The week isn’t even half-over, and I haven’t done any real work at all, and already I’m exhausted by an endless stream of requests from “prospective employers,” few of whom appear legitimate.
Category: Employment Ads
In a job interview, what does it mean when the interviewer asks, “Do you consider yourself to be a team player?”
Try searching Google for that exact phrase and you’ll find lots of definitive, absolute (there can be no other) explanations for the question — each offering a different interpretation. You’ll also find complaints by job-seekers and also by human resources professionals, criticizing the question as meaningless and unanswerable.
In 2009, I wrote a blog post explaining “Why I Don’t Sign NDAs,” and reported that in 30 years of work as a reporter, attorney, and internet marketing consultant, I’ve signed exactly two Non-Disclosure Agreements, one of which was part of an employment contract.
Last week, I signed my third NDA.
Over the past 15 years, I’ve often heard clients suggest that they intend to hire “interns” or “students” as temporary workers, and I’ve always offered warnings. The problem isn’t really hiring the interns or students, but instead assuming that they understand and respect “the rules.”
Students and other temporary workers “assign far more value to [their own] potential short-term earnings than to the merchant’s long-term reputation” (quoting myself).
I’ve never participated in a focus group, but recently I’ve seen a surge in ads (on Craigslist and other employment sites) promising $50, $100, or more to participate in a focus group. Unfortunately, most of these ads are scams.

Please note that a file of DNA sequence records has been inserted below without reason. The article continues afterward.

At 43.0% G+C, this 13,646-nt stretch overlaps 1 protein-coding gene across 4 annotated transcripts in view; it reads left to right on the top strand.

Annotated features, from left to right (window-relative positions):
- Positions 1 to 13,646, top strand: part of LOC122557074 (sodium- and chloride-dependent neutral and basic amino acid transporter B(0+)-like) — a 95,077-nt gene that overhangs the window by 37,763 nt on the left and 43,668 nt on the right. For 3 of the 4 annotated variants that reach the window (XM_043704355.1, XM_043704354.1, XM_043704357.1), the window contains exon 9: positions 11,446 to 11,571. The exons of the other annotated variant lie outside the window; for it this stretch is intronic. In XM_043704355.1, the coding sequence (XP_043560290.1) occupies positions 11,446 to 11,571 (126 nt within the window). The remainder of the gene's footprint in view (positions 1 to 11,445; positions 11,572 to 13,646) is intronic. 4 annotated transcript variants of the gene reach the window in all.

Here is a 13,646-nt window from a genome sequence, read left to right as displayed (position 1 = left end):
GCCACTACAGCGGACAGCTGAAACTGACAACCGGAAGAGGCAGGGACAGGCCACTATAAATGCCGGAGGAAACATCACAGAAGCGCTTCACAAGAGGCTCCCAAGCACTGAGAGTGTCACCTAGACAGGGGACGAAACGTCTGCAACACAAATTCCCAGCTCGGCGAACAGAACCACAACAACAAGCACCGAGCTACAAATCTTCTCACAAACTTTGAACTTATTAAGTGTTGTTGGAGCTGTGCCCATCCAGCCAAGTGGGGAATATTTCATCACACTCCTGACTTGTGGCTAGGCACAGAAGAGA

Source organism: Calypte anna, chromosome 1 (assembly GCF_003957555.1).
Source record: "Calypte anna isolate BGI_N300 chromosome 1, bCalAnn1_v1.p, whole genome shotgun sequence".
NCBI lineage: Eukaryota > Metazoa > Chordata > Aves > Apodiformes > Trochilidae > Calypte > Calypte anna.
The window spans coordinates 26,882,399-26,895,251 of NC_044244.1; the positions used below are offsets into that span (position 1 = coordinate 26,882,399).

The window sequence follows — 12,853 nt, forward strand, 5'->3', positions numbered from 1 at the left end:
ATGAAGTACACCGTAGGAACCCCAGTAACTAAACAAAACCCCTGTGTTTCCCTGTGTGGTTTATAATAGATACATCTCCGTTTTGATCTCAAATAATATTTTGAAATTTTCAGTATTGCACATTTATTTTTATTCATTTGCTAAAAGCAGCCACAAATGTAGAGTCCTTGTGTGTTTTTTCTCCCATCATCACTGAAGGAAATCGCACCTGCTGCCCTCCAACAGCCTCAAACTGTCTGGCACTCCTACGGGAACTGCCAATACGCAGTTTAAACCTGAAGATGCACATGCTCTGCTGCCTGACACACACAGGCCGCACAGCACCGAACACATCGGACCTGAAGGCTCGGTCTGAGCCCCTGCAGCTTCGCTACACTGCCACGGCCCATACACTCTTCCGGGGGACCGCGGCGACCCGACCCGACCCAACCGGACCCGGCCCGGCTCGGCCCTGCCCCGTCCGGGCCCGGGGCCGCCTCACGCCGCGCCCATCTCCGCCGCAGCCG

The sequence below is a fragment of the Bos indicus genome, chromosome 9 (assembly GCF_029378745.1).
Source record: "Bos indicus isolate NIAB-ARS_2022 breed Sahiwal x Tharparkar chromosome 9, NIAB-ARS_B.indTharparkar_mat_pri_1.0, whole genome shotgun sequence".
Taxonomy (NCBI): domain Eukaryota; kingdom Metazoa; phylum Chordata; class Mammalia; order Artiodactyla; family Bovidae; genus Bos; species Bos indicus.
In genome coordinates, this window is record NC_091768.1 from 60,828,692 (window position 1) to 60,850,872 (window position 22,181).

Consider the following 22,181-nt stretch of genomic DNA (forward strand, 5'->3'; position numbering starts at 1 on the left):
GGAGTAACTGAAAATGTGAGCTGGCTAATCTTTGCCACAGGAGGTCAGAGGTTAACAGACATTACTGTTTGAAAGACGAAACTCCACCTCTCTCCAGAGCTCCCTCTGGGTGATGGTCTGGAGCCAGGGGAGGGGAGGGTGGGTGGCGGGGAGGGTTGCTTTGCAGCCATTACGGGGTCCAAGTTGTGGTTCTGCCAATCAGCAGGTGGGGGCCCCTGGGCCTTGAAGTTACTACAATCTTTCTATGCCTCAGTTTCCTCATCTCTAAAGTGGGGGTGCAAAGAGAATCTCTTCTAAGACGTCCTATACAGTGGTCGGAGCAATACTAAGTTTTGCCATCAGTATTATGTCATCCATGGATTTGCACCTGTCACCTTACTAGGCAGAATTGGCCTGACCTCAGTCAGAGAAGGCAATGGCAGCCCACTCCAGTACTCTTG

Over the past three months, I’ve been asked to sign Non-Disclosure Agreements (NDAs) more often than ever before, and as usual I’ve said “no” to each request.
I’ve been involved in the computer & technology industry for more than 25 years, starting as a reporter, later as an attorney, and now as a marketing consultant. In all that time, I’ve signed exactly two non-disclosure agreements (one as part of an employment contract).
Of course, I’d never use or disclose someone’s confidential information improperly. Read more »
Lately, I’ve noticed an increase in the number of very vague ads seeking “internet marketing help,” without defining the purpose of the marketing effort. Sometimes I respond, just to ask what it’s about. Read more »
I’ve been finding some very bizarre Craigslist ads in the “gigs” section lately.
I’m not seeking work as a programmer, web developer, or web site designer, but I often peek at some of these ads when the title seems . . . incomplete. It’s often good for a laugh. Read more »
It’s amazing how “buzzwords” and jargon continue to drive attitudes and behavior of companies and investors. For the past year, “social media” and “social networking” have been the hot buzzwords, and everybody wants to hire marketing people with a proven track record in “social media.” The problem? Nobody has figured out a way to profit from “social media” marketing. Read more »
Here’s some free advice for employers advertising on Craigslist and other employment web sites. (I’ve spent a lot of time over the past year in the “jobs” and “gigs” sections of Craigslist.org and other employment web sites — mostly seeking consulting work or employment, but sometimes seeking to hire.) Read more »